This year marks the 400th anniversary of the publication of the First Folio of William Shakespeare’s plays. So called because of its plush page-size (roughly, 8.5 by 13 inches), the book got a sniffy reception in some quarters. Drama was usually deemed too vulgar for such publication, and one bishop complained its pages seemed a better quality than many bibles. None the less, the Folio has since acquired the status of a cultural touchstone, and the 235 copies known to survive are now treated like holy relics.
It’s often been difficult to dispel this reverence and distinguish an actual author behind it. For enabling many readers to accomplish that, we have to thank Sir Stanley Wells, general editor of the Oxford Shakespeare and Emeritus Professor of Shakespeare Studies at Birmingham University. His diligent and common-sense scholarship has done much to de-mystify Shakespeare and reposition the plays as working documents. With its text running in parallel columns, a eulogy by Ben Jonson, and Droeshout’s now-iconic portrait of Shakespeare, the Folio was very much a costly gentleman’s volume, to be admired, mused over, or perhaps (as some annotated copies show) used for dainty drawing-room entertainment. Sir Stanley’s achievement has been to point out that the texts were never intended for such refined use. Whatever their poetry, these are public pieces, demanding production. Staging and pacing are essential for their full effect. Shakespeare wrote them, as it were, in rooms always lacking the fourth wall. He was constantly aware of the faces either side of the footlights: a paying audience hungry for romance, comedy, bloodshed, the supernatural, and great historical figures brought to life, but also an onstage cast which had to engage and satisfy that appetite. Any good editor should honour those practical imperatives lodged at the heart of the text, which can only emerge with its rehearsal and delivery: there is always, as Sir Stanley notes in one essay, “the unwritten dimension … the fact that Shakespeare necessarily and consciously left something to hisactors.”In that respect, the plays resemble musical scores. They aren’t simply abstract exercises or conceits, but represent both a basis and a framework for gesture, expression, and carefully gauged response.
Even so, the Folio remains a landmark work. It published 36 plays, half of which existed in no other form. Without it, we might only remember Macbeth or Julius Caesar as titles, like Cardenio, a work written with John Fletcher but now apparently lost for good. Beyond that, however, the text represents an editorial nightmare. Though fondly assembled by his colleagues seven years after Shakespeare’s death, the Folio ignores collaborations like The Two Noble Kinsmen (now an Oxford World’s Classic), imposes its own act and scene divisions, and loses any sequence of composition by grouping the plays into thematic clusters. Inconsistently, the editing also tries to fend off questionable texts which had circulated from stolen prompt-books or audience transcriptions made during Shakespeare’s life-time, but probably introduces personal readings and allows running corrections throughout the print run, so that no two copies of the Folio are precisely alike.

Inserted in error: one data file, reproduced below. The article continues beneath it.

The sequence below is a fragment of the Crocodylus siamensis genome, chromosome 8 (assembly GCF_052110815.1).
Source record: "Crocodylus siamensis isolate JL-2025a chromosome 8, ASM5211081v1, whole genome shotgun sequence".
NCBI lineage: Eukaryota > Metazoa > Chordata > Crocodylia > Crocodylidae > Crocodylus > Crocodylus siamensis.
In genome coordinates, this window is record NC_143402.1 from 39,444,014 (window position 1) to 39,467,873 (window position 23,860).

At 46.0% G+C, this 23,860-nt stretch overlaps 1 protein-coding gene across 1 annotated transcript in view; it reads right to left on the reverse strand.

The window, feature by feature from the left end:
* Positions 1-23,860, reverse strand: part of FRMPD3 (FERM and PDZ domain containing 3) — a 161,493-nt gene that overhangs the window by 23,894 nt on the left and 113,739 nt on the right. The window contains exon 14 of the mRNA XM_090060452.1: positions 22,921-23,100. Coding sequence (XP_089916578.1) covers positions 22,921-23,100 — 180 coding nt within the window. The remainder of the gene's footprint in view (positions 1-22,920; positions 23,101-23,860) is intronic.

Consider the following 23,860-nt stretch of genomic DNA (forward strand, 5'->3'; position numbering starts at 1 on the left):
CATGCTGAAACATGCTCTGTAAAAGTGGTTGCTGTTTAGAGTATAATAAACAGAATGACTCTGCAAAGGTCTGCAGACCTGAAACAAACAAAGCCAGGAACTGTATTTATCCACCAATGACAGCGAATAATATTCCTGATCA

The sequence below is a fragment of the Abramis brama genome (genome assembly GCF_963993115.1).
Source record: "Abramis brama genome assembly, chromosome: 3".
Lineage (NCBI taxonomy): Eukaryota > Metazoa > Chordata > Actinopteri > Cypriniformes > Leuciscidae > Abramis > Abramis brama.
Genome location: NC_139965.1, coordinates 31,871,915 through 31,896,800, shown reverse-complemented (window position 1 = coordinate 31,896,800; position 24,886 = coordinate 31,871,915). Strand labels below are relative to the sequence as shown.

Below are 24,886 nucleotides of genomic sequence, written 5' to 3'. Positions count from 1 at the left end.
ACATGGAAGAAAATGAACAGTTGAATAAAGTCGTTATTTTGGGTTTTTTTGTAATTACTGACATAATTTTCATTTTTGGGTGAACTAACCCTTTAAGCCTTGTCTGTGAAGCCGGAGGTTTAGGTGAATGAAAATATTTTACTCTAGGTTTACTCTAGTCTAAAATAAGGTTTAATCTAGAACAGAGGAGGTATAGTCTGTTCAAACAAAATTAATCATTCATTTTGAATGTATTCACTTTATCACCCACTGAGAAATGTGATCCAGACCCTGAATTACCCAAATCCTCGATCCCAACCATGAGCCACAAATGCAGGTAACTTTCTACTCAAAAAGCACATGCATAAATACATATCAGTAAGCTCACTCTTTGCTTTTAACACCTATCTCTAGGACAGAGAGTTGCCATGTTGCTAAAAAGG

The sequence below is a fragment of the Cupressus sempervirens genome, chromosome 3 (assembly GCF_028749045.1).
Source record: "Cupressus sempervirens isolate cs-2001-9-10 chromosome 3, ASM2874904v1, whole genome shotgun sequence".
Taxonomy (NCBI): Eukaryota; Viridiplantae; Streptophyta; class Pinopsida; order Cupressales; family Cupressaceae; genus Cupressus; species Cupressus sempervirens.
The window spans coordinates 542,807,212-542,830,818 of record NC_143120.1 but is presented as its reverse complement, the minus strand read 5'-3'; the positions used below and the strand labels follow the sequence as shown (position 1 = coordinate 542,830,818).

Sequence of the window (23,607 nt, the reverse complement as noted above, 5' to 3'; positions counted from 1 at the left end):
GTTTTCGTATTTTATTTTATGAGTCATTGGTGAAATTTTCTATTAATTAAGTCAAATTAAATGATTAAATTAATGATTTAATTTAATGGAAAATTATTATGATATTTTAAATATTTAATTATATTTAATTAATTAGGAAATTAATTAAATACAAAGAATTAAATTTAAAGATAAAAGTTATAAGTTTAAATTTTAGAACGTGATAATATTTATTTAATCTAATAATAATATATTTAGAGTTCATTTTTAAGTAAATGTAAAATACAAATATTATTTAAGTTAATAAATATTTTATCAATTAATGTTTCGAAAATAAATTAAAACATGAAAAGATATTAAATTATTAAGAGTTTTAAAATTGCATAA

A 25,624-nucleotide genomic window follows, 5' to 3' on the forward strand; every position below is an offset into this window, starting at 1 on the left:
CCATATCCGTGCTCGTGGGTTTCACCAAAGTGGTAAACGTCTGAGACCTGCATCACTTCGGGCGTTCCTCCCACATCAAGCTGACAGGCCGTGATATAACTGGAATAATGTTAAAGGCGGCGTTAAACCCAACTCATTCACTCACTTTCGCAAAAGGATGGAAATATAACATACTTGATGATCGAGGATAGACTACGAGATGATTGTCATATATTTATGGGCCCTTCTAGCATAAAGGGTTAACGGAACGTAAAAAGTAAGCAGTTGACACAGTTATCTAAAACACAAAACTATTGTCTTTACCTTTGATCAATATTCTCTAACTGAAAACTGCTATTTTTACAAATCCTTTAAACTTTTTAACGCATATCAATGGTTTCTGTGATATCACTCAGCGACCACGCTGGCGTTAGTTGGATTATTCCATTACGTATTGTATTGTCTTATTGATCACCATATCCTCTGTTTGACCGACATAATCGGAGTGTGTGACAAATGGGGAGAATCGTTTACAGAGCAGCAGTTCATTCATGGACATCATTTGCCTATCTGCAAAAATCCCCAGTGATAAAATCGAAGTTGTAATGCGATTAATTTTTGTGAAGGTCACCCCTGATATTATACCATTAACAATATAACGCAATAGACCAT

“We celebrate the First Folio, but as Sir Stanley Wells reminds us, the text is both more and less than it might at first appear.”
The Civil Wars and Cromwellian England interrupted any continual tradition of performance, and later productions confused matters even further by employing the Folio and other, more unstable editions as a grab-bag of rhetoric and effect. The lack of any play in Shakespeare’s own hand meant authoritative readings were hard to establish. That absence left his posthumous corpus wide open to error, corrupt adaption, or lazy wishful thinking, and its misattribution to Bacon and others has been a deluded consequence of the chaos.
Sir Stanley has helped to clear up this mess. His objective was an Oxford Shakespeare based on scholarly principles, without any attempt to distort the text. Previous editions, from publishers like Penguin or Four Square, had run into inertia and editorial caprice, or were hampered by outmoded scholarship. Marshalling fresh academic insight, and drawing on the resources of the Oxford English Dictionary, Sir Stanley has clarified the texts and their production. This also informed his huge enthusiasm for Sam Wanamaker’s extraordinary reconstruction of the Globe Theatre, and we all now have a much clearer view of Elizabethan stage-craft, including the management of ghosts, murder, and mutilation—in Northrop Frye’s memorable phrase, “the problem of getting all this meat off the stage.” Through close analysis and re-enactment, a modern public has been brought closer than ever to Shakespeare’s original intentions, and to the playwright’s life. Anyone interested in that should consult Sir Stanley’s excellent Very Short Introduction on the subject.
So, we celebrate the First Folio, but as Sir Stanley Wells reminds us, the text is both more and less than it might at first appear. Our reception of it, as readers and audiences, continues to evolve with each re-interpretation. There is, in the end, no final, definitive Shakespeare.
Featured image: “Shakspeare from the First Folio Edition”, John Swaine (1775–1860), Yale Center for British Art, Paul Mellon Fund (public domain)
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